If you love movies and comic books, you’re living in a golden age. It seems like every property created by comic-book publishers is getting optioned into a film these days. Before we get into this list, let’s agree off the bat that the Tim Burton Batman films, first two Christopher Nolan Batman films, the first two Sam Raimi Spider-Man films, and the first two Bryan Singer X-Men films (especially X-2) are awesome and don’t need to be included here. Instead, let’s focus on some slightly different choices.
5. Superman (1978)
It all starts here. Forget how dated the movie may look. Forget the now-cheesy special effects or the scientifically impossible reversing of time by spinning the planet backwards. In fact, forget anyone else who ever played Superman on screen. There’s only one: Christopher Reeve. This is the movie that sparked the imagination of a generation and paved the way for all the other films that followed. His performance as the earnest and bumbling Clark Kent and as the confident and supremely powerful Man of Steel won audiences over worldwide. Reeve wasn’t super beefy, but then, he didn’t need massive physical bulk to display strength onscreen. Maybe it’s nostalgia talking, but the film feels warm. Bright. (Unlike Man of Steel from 2013.) It’s the film equivalent of your mom’s best home cooking. Superman is the ideal; he’s the hero kids look up to. There’s a comfort in that. Gotta love Big Blue.
4. Men in Black
Did you know Men in Black was a comic book first? It was done by publisher Aircel in 1990. The film adaptation (from 1997, the first of three) stars Will Smith and Tommy Lee Jones, and is about a super-secret agency of nameless agents who protect the world from the truth of extraterrestrial life. Specifically, the truth that there is a lot of it out there, and a lot of it co-exists with humans on Earth. It’s funny, with great performances by Smith as new recruit Agent J and Jones as the deadpan Agent K. And don’t overlook Vincent D’Onofrio as Edgar, or at least as a hideous bug-alien main bad guy wearing the skin of a man formerly known as Edgar. With lots of action, tons of cool gadgets and some fun cameos, there’s a reason this one was a hit.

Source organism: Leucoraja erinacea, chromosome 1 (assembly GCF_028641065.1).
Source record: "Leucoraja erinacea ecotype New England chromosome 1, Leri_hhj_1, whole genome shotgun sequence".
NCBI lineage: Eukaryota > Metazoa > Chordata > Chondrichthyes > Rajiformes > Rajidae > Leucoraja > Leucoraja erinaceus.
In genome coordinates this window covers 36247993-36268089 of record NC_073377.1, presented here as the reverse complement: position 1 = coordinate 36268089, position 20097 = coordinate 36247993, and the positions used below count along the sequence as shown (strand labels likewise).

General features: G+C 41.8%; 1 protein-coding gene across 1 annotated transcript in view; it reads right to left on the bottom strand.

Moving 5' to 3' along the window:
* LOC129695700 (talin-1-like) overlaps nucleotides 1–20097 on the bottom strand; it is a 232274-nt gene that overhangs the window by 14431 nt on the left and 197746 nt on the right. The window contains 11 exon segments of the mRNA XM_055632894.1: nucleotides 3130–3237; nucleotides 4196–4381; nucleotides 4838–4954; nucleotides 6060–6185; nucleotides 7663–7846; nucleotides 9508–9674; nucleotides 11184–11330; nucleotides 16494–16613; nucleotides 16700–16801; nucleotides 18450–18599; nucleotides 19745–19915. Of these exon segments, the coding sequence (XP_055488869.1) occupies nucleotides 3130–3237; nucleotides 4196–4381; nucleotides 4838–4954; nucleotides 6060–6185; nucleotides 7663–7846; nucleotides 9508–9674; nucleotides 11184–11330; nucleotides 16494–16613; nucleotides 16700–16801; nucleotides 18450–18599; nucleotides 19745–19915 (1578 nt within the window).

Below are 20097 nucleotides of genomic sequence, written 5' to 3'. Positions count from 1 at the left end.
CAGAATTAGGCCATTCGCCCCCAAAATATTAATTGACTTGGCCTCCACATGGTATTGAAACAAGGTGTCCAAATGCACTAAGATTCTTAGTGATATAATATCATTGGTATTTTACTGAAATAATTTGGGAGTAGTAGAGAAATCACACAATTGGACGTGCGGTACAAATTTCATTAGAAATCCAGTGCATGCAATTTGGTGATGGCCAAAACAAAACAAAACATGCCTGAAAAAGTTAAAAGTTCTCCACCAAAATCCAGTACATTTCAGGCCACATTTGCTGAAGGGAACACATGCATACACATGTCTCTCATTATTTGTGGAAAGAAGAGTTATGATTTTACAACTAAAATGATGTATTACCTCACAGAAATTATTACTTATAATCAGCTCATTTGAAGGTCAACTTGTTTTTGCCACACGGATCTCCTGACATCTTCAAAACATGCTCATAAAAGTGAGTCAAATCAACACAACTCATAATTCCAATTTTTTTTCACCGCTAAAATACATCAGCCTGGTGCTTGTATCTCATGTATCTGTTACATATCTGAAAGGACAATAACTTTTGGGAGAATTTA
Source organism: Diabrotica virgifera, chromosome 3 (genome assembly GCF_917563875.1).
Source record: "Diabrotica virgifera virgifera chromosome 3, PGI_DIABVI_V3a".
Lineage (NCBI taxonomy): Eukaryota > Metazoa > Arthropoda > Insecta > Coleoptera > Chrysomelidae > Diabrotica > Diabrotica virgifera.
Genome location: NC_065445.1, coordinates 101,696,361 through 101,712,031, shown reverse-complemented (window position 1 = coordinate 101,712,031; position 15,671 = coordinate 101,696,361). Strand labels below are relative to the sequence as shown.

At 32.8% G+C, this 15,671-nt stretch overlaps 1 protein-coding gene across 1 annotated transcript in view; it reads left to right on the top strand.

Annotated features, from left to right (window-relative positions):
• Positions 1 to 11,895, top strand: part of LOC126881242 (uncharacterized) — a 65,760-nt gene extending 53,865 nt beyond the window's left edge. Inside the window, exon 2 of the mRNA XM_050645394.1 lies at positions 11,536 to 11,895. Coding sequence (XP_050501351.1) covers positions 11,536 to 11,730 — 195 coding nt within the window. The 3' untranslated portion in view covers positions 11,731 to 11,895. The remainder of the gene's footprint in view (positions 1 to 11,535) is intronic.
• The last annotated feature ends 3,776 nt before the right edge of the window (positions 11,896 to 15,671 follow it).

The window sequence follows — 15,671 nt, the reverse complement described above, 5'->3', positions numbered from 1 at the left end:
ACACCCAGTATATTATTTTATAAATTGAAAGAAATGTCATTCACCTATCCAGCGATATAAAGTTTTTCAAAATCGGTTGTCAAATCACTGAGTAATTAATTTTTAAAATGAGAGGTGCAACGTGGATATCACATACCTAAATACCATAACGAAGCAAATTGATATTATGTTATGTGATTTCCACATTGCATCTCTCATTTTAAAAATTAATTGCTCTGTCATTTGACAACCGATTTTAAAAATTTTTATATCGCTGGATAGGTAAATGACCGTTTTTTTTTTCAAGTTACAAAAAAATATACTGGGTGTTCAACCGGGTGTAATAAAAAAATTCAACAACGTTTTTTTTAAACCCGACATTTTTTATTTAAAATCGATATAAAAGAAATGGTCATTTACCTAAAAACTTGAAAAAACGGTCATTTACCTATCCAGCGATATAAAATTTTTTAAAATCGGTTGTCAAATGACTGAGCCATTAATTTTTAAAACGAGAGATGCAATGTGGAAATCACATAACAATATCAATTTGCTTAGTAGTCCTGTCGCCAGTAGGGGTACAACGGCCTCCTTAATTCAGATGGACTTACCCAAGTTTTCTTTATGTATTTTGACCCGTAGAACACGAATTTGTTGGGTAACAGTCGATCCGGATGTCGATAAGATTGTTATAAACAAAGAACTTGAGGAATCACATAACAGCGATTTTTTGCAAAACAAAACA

3. Guardians of the Galaxy
Even by comic-book standards, Guardians of the Galaxy is something of an obscure title. The team has had several lineup changes over the years, and the most current lineup in the books matches what we see in this film. And what a film! Big action sequences, great special effects, an insane bad guy chasing after off-the-scales powerful cosmic gems, and a surprisingly enjoyable turn from Dave Bautista as Drax the Destroyer. And get this: it’s funny. But funny in an 80s adventure-comedy way, like watching Raiders of the Lost Ark or The Goonies. That’s the kind of feeling it provokes, and the killer old-school soundtrack certainly helps trigger those memories. It was the most fun a lot of people had in the theatre in 2014 and was an unexpected blockbuster. “I am Groot.”
2. The Avengers
Despite naming a bunch of obvious choices at the beginning, we can’t have this top five list without The Avengers. It is, by far, the best superhero adaptation done to date. It got the characters right, its action was intense, the amendments it made to certain details from the comics were acceptable, and one of the hidden scenes during the credits made every Marvel fanboy’s head explode with giddy joy. It had everything a popcorn blockbuster has to have, and it played to the interests of both hardcore fans and a general audience: sheer spectacle and enough character study to make us care. Pepper that with Joss Whedon’s penchant for witty one-liners, and you’ve got an instant classic. And of course: Best. Hulk. Ever.
1. Scott Pilgrim vs. the World
Those who love video games, especially old-school 8-bit games, are in for a treat with this film. Based on the comic Scott Pilgrim by Bryan Lee O’Malley, the film follows the titular character, a bass player who falls in love with Amazon delivery girl Ramona Flowers. But to win her heart, he has to battle her seven evil exes. That’s right, battle. As in video game boss battle and the enemies even drop coins when they lose! But it’s not all games, there’s real heart here. Michael Cera is great as an awkward soft-spoken love-struck geek (which is arguably every role he’s ever had, but that’s another story), and seems an unlikely hero, but he pulls it off. The film is a delight. Bonus: there was a console game made for the film, in 8-bit side-scrolling style, and scored by none other than chiptune masters Anamanaguchi! How much better does this have to get?!